“Two pieces of information should be reported and easily accessible: subcontracting opportunities available for a given contract and the extent to which those opportunities are actually being performed by a small business.” said Anne Crossman, the Head Revolutionary for Completed Systems of Oakton, VA.
Congress needs to ensure that that the executive branch implements “the lower tier small business counting reform in a timely fashion and in a practical and reasonable manner that will generate reliable data without being overly burdensome to contractors . . . [and reviews] the market research efforts, if any, that federal agencies use to set small business subcontractor goals,” said Edward T. DeLisle, Partner and Co-Chair of the Federal Contracting Group of Cohen Seglias Pallas Greenhall & Furman PC in Philadelphia, PA.You can watch the subcommittee hearing HERE Read More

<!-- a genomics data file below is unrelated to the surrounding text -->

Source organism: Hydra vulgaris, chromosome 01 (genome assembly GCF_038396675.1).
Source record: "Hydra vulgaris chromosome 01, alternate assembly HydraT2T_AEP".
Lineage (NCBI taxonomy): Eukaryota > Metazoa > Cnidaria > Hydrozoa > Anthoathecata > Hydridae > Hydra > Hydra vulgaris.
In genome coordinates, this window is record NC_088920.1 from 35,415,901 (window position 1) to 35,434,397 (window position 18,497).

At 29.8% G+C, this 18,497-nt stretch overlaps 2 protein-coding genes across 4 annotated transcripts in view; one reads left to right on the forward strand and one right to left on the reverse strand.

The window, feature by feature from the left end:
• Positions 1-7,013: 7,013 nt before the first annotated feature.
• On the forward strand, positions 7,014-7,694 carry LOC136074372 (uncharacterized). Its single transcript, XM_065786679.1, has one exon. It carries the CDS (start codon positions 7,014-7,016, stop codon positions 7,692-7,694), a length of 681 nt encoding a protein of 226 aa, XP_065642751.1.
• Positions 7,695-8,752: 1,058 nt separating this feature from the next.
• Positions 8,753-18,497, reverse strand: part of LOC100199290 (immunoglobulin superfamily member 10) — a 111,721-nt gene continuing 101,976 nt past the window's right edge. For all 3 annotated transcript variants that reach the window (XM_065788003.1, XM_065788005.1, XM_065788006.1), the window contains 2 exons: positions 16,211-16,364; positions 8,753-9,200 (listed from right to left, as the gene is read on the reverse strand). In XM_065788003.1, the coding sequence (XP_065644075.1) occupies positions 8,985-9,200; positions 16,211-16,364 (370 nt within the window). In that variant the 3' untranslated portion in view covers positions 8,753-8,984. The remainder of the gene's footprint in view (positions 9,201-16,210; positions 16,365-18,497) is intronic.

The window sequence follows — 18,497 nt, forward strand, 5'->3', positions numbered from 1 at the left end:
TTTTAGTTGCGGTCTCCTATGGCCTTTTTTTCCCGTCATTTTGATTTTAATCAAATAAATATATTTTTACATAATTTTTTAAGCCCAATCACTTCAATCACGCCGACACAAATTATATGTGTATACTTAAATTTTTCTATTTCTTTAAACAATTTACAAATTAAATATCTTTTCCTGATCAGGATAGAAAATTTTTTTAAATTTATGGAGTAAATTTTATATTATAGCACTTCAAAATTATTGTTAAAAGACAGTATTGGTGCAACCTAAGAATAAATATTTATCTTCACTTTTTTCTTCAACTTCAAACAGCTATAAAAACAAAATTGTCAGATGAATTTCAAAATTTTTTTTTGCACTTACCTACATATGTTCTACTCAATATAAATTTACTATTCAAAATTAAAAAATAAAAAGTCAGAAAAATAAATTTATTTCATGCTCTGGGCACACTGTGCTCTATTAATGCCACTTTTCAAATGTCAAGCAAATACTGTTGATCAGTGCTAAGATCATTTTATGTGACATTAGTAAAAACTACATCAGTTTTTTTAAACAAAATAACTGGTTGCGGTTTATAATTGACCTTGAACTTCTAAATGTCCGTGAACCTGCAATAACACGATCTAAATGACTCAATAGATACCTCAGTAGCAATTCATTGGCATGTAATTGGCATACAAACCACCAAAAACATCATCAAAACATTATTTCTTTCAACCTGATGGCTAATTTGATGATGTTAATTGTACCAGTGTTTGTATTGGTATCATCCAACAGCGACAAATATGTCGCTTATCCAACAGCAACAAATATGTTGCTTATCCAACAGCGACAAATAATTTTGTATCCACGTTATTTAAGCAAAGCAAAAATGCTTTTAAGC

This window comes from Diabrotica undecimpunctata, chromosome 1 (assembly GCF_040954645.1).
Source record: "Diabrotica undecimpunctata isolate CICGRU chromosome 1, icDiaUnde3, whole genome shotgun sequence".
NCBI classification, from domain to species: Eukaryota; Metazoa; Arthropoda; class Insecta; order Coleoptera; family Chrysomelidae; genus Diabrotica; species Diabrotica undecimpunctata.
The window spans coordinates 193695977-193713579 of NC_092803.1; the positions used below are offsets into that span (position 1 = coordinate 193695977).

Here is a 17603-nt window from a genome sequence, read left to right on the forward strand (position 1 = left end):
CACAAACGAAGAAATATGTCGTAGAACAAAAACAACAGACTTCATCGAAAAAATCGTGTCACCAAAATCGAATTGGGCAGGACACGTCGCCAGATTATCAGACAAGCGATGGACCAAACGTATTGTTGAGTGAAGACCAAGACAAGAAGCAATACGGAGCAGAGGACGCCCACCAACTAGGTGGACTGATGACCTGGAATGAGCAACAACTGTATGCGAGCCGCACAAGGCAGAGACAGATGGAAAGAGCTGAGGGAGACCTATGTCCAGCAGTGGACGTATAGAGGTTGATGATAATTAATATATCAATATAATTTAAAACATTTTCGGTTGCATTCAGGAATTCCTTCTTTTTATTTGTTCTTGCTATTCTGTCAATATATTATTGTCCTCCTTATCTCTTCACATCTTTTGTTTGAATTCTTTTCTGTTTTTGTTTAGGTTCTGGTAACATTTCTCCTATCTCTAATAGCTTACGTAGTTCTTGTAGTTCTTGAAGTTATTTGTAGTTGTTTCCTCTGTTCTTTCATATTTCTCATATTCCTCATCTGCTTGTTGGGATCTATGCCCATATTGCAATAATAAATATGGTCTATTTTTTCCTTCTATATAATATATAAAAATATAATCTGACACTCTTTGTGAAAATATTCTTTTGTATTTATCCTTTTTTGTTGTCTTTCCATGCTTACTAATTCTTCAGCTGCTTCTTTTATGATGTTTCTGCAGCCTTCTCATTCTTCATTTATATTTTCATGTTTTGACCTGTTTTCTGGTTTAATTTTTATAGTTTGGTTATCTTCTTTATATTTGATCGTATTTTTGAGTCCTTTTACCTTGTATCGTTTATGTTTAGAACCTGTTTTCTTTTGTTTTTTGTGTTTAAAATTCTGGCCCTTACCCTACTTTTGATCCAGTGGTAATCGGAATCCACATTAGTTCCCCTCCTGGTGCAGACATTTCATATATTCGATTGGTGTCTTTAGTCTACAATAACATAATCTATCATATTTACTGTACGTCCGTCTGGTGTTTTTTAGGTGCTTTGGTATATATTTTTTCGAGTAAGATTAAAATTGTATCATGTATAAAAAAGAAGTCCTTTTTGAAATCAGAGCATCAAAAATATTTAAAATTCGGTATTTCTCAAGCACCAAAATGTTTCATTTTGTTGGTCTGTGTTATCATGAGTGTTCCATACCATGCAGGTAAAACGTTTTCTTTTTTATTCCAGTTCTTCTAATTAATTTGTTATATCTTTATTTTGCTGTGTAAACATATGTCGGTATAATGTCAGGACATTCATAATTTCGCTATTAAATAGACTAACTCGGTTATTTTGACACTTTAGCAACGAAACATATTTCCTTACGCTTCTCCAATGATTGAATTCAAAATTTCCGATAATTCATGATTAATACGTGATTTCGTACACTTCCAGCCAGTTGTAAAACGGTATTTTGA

The Committee on Small Business will meet for a hearing titled, National Entrepreneurs’ Day. The hearing is scheduled to begin at 11:00 A.M. on November 17, 2015, in Room 2360 of the Rayburn House Office Building.
In conjunction with H.Res. 511, which expresses support for designation of the Third Tuesday of November as “National Entrepreneurs’ Day,” the Committee will meet for the purpose of receiving testimony on the benefits of entrepreneurship to the American economy. The hearing will examine methods utilized and cultivated by entrepreneurs to achieve prosperity, such as capitalizing on emerging industries and fostering innovation. The hearing also will examine the challenges present in today’s economy which may affect an entrepreneur’s ability to succeed.
Mr. Chris Ostoich
Co-Founder & VP Marketing
Mr. Sam Zietz
CEO and Founder
Boca Raton, FL
Mr. Drew Bartkiewicz
CEO and Founder
Ms. Jen Pepper
West Newbury, MA
Washington - The Small Business Committee today spotlighted the contribution of entrepreneurs to America’s economy during a full committee hearing on National Entrepreneurs’ Day. The Committee heard from a diverse panel of entrepreneurs on how they were able to achieve the American Dream, creating jobs and spurring economic growth in the process. The panel also testified about the challenges of entrepreneurship.